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K-State football outlook K-State football outlook

  • Published Wednesday, August 1, 2012, at 9:09 p.m.
  • Updated Wednesday, August 1, 2012, at 9:10 p.m.

A look at the Wildcats as they begin practice for the 2012 season.

Quarterback

How much has Collin Klein improved as a passer?

Klein enters his senior season as a potential Heisman contender because of the way he used his legs last year. The Wildcats’ durable quarterback rushed for 1,141 yards and 27 touchdowns on 317 carries. He also threw for 1,918 yards and 13 touchdowns on 281 attempts, but he may need to throw more than he runs this season. Though Klein started every game last season, he had to fight through injuries late and missed several practices. The better he throws the ball this year, the more balanced K-State’s offense will be.

Running back

Is John Hubert still the go-to guy?

Hubert emerged as K-State’s leading rusher a year ago and finished the season with 970 yards on 200 carries. If not for playing through nagging injuries late, he likely would have topped the 1,000-yard mark. Angelo Pease looked good in the Wildcats’ spring game, and could be in line for extra carries. Also look for fullback Braden Wilson to receive a few looks out of the backfield. He was considered one of the team’s leaders during summer workouts.

Receiving

Tyler Lockett’s comeback

Before Lockett suffered a season-ending injury against Oklahoma State, the Wildcats looked explosive at wide receiver. Chris Harper was becoming a legitimate No. 1 target, Tramaine Thompson was delivering in the slot and Lockett was showing off on offense and on special teams. In his first nine games, Lockett scored three receiving touchdowns and two more as a return man. But how healthy is he? He was withheld from the spring game because of a minor injury. Curry Sexton, Torell Miller, Zach McFall should provide adequate help off the bench, and Kyle Klein and Deante Burton have potential as well. But the late deflection of Marquez Clark could hurt K-State’s receiving corps if Lockett isn’t fully healthy.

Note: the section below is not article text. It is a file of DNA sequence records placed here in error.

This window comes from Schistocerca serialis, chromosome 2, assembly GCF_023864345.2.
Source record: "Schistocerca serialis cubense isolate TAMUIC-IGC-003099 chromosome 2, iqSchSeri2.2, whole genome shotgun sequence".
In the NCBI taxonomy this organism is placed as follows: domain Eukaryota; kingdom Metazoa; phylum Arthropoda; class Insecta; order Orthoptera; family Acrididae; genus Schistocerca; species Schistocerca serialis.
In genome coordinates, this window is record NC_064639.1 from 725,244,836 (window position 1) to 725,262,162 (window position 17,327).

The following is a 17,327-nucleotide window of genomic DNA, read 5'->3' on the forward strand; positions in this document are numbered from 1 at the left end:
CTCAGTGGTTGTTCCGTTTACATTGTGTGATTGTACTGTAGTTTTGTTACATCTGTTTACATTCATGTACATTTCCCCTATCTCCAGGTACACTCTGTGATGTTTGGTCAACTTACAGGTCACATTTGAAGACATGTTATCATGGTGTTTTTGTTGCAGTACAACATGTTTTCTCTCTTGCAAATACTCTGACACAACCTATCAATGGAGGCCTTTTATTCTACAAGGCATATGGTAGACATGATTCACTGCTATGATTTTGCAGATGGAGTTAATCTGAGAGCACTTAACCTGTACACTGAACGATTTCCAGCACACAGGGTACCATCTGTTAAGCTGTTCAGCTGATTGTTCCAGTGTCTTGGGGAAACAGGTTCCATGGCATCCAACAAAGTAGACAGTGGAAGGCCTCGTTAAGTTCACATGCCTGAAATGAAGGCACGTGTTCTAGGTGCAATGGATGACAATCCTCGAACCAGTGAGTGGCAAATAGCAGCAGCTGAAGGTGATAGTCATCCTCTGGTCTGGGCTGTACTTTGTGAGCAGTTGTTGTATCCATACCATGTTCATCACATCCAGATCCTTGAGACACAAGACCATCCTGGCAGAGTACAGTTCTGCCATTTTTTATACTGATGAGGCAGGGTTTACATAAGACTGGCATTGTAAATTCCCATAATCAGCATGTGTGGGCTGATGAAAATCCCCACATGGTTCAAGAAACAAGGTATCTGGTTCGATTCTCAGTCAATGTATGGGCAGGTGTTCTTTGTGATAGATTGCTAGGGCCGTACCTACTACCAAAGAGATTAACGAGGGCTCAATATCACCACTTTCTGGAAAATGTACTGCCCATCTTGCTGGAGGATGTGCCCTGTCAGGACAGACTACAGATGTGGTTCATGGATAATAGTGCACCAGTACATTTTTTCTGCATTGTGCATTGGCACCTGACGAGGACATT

Offensive line:

Who is the next B.J. Finney?

At this time last year, everyone wanted to know which inexperienced K-State lineman could fill in for the departure of three solid interior blockers. Enter Finney at center. As a freshman, he was one of the team’s top linemen, and is now a team captain. Now everyone wants to know who will fill in for the loss of three tackles who started games last year. Once again, an unproven player will need to step up. Boston Stiverson, Cornelius Lucas, Cody Whitehair, Tavon Rooks and Keenan Taylor will all get opportunities. Nick Puetz will help Finney lead the group as a returning veteran.

Defensive line

Vai Lutui and Meshak Williams step into the spotlight

K-State faces more uncertainty at this position than any other. Gone are tackles Ray Kibble and Raphael Guidry, and Jordan Voelker, an unheralded defensive end who was always in the right position and knocked down a handful of passes. Meshak Williams showed flashes of greatness last season with seven sacks at defensive end. But he didn’t start a single game. Neither did Adam Davis, who is expected to start at the other defensive end position this season. Are they ready for the extra playing time? The same could be asked of Lutui, who made 34 tackles last year while playing in the shadow of Kibble. Everyone else is competing for playing time is unproven.

Linebacker

How much better can Arthur Brown play?

It’s hard to imagine Brown topping his junior season. After leading the team with 101 tackles he was chosen Big 12 Defensive Newcomer of the Year and is now an All-American candidate. Tre Walker transitions into an every-down player. The question is who the third linebacker will be. Jarell Childs and Justin Tuggle seem to be the most likely candidates. Childs has shown potential in the past, but struggled with injuries. Tuggle is a converted quarterback with plenty of athleticism.

Secondary

Can they stop the big play?

Though K-State’s defense improved in most areas last season, its secondary was still susceptible to the big play. The Wildcats allowed 263.3 yards passing yards per game, and gave up 26 touchdowns through the air. Cornerback Nigel Malone helped offset those lapses by making seven interceptions, and K-State had 18 interceptions overall. Still, the Wildcats’ secondary will look to improve behind Malone and safety Ty Zimmerman this year. Thomas Ferguson is the likely replacement for Tysyn Hartman at safety, and Allen Chapman seems ready for more playing time with the departure of David Garrett. Kip Daily and Jarard Milo could also see playing time.

Special teams

Everyone is back

Special teams coordinator Sean Snyder inherits the perfect situation this season. Anthony Cantele returns at kicker, Ryan Doerr is back at punter, Tyler Lockett should continue returning kickoffs and Tramaine Thompson and Ty Zimmerman are ready to return punts.

— Kellis Robinett

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